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History 101: Uruguay 1930



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Today I realized that the most anticipated sporting event in the world is approaching in just one, lousy, unbearably long month. No, it’s not the Stanley Cup Finals. No, it’s not the NBA Finals. No, it’s not the UEFA Champions League, and it most certainly isn’t the Blue Jays’ inter-league date with the Colorado Rockies.

The World Cup of football is upon us, my friends. Once every four years, this entire planet hovers around whatever television sets, radio or internet connections they can find to see who will earn the title of best footballing nation in the world. This year’s world cup begins on June the 11th, but I can’t seem to contain my excitement any longer; I NEED to talk about this tournament.

Before I give you any audacious predictions, though, it’s important to take a look back into the ghost of world cup past, considering that history is the basis for anything that is happening in the present. What would have happened if Baggio could take that penalty again? What would have happened if Beckham didn’t see red in 98? What if John Terry wasn’t a bastard?

The flip side to the answer of all of these questions is a very interesting concept to ponder. History is an important thing, people, and it most certainly should not be forgotten. That is why I have decided to enlighten you on the history of the world cup from beginning to end. It all started in Uruguay.

Before I get into what happened in the tournament, let’s take a look at some important world events of 1930:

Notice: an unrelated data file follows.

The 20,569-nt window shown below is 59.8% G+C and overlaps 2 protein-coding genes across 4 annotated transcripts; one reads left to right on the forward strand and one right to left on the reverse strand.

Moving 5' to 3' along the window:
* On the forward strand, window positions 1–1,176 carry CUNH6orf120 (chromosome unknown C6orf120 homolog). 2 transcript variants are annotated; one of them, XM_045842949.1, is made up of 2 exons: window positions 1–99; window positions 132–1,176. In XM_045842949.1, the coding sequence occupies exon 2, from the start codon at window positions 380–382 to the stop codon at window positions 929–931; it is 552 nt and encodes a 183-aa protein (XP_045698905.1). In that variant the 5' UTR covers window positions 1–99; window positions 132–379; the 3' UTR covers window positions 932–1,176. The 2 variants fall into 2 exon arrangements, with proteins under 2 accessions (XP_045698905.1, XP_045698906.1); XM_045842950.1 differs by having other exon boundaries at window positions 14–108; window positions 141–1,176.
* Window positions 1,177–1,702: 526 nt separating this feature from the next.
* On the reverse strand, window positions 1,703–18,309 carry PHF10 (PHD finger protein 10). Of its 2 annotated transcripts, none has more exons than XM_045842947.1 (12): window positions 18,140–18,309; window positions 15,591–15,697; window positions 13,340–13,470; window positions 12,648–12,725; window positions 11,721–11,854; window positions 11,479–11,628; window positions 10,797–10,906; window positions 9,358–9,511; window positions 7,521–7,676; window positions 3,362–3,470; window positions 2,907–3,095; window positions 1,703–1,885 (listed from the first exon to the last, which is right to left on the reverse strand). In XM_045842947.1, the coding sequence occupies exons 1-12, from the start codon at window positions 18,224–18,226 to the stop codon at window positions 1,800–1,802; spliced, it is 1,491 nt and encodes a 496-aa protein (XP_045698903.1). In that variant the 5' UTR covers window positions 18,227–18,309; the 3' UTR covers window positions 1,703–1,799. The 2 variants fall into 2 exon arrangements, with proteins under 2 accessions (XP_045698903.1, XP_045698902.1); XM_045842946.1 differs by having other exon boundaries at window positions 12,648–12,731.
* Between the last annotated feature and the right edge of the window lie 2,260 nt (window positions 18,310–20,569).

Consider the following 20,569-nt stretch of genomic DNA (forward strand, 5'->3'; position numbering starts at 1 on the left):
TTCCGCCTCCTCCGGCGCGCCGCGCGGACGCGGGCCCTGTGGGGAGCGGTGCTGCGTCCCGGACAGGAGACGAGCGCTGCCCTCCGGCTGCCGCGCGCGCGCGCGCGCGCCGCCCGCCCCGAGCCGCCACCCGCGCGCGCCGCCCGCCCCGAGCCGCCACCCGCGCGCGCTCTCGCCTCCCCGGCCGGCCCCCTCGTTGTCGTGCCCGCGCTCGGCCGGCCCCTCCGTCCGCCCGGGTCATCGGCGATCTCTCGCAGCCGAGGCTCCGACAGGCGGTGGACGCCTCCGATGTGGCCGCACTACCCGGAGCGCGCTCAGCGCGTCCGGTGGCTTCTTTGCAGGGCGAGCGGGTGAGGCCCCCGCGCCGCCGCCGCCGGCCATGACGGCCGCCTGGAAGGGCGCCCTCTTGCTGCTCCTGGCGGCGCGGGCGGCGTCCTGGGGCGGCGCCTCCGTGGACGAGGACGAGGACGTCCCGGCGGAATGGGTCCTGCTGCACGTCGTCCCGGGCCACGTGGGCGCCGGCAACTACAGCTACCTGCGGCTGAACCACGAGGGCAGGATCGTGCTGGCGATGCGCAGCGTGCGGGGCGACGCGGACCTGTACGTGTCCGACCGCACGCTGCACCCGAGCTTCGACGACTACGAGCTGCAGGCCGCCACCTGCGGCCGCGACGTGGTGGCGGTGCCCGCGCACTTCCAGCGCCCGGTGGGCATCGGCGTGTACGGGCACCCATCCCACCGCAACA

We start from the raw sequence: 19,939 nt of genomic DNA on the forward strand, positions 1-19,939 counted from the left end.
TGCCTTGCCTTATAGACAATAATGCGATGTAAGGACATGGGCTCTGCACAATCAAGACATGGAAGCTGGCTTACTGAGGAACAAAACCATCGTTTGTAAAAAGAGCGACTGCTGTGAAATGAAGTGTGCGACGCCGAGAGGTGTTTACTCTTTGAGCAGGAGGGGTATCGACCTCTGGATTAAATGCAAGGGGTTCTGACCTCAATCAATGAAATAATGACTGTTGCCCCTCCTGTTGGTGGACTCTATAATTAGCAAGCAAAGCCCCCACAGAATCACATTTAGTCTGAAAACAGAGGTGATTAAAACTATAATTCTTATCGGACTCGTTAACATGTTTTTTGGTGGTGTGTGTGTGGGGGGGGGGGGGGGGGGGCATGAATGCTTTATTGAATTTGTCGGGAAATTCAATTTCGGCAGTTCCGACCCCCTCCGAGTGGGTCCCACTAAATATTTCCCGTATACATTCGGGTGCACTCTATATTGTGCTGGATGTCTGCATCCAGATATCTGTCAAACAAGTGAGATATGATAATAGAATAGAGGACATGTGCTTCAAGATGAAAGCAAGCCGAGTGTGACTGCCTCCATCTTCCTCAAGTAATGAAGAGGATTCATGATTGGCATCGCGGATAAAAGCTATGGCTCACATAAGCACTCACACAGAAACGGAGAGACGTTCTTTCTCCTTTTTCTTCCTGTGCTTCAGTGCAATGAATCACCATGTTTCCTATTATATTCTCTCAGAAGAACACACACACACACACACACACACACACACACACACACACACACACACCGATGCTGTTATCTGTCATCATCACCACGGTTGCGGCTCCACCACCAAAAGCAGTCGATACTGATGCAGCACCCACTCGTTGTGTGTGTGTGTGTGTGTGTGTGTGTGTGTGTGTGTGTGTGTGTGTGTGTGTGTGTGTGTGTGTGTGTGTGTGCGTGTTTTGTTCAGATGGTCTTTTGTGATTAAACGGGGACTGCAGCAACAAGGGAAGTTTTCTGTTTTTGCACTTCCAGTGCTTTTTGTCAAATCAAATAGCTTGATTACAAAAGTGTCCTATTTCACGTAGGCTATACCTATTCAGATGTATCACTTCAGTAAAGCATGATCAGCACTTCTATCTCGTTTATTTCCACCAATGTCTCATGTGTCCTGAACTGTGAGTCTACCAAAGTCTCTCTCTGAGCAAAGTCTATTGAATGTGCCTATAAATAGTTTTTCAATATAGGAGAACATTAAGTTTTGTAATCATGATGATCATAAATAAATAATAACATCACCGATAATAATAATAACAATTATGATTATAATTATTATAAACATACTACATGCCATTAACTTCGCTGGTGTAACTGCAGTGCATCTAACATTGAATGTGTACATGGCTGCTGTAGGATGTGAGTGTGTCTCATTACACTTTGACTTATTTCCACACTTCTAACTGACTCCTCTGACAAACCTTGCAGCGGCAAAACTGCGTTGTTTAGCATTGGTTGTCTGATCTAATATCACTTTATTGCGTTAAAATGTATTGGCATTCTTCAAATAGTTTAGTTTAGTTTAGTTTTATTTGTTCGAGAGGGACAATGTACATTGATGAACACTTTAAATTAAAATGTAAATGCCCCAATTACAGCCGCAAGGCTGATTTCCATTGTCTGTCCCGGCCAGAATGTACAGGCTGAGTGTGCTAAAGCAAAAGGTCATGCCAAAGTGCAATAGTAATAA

Things That Happened In 1930:

  1. Mickey Mouse made his first comic strip appearance
  2. 3M begain marketing scotch tape
  3. Twinkies were invented
  4. The BBC radio service reported ‘that there is no news’ on April the 18th
  5. Turkish women were given the right to vote
  6. Europeans were 38% of the world population

1930 was also the year that the very first world cup of football was held in the month of July, as opposed to the June that we have become accustomed to in recent history. The format was a little bit different, considering the fact that there weren’t as many teams willing to participate. There were no entries from any European teams until two months prior to the tournament when Yugoslavia and Romania decided to make the journey across the ocean.

Remember, this is at a time when people travelled worldwide by boat, so it would’ve taken a month or two to get to Uruguay from Europe. Imagine not being able to bathe for two months. Then imagine not being able to shave for two months. Also imagine hundreds of people around you not being able to do so either.

I imagine the boat smelled like a pair of underwear with six month old skid marks that have been soaked in vinegar and urinated upon and covered in cheese… not that I’d know anything about how that smells, or anything…

Eventually, 13 teams participated in the inaugural world cup, with 7 from South America (Uruguay, Argentina, Chile, Brazil, Bolivia, Peru, Paraguay), 4 from Europe (Yugoslavia, Romania, France, Belgium), and 2 from North America (United States, Mexico). The teams were divided up into four groups, with the winner of each group advancing to the semi-final stage.

Random Facts About The Tournament:

  • Lucien Laurent of France was the first man to ever get on the score sheet with a goal against Mexico
  • Mexico was awarded the first ever penalty in World Cup history in their group match against Argentina
  • Placido Gallindo of Uruguay was the first man to be given a red card in the tournament
  • The first hat-trick in world cup history was scored by Bert Patenaude of the United States against Paraguay (USA! USA! USA!)
  • The final between Argentina and Uruguay was a rematch of their 1928 Olympic gold medal match
  • Guillermo Stabile of Uruguay won the golden boot with 8 goals in four matches

Hosts Uruguay eventually won the tournament with a 4-2 victory over Argentina in the final, in what started something that I don’t think anyone imagined would turn into the massive world event that it is known as today.

Until next time, keep on rockin’ in a free world and do do do loo do…

Also check out: Zan Rathore’s Sports Blog

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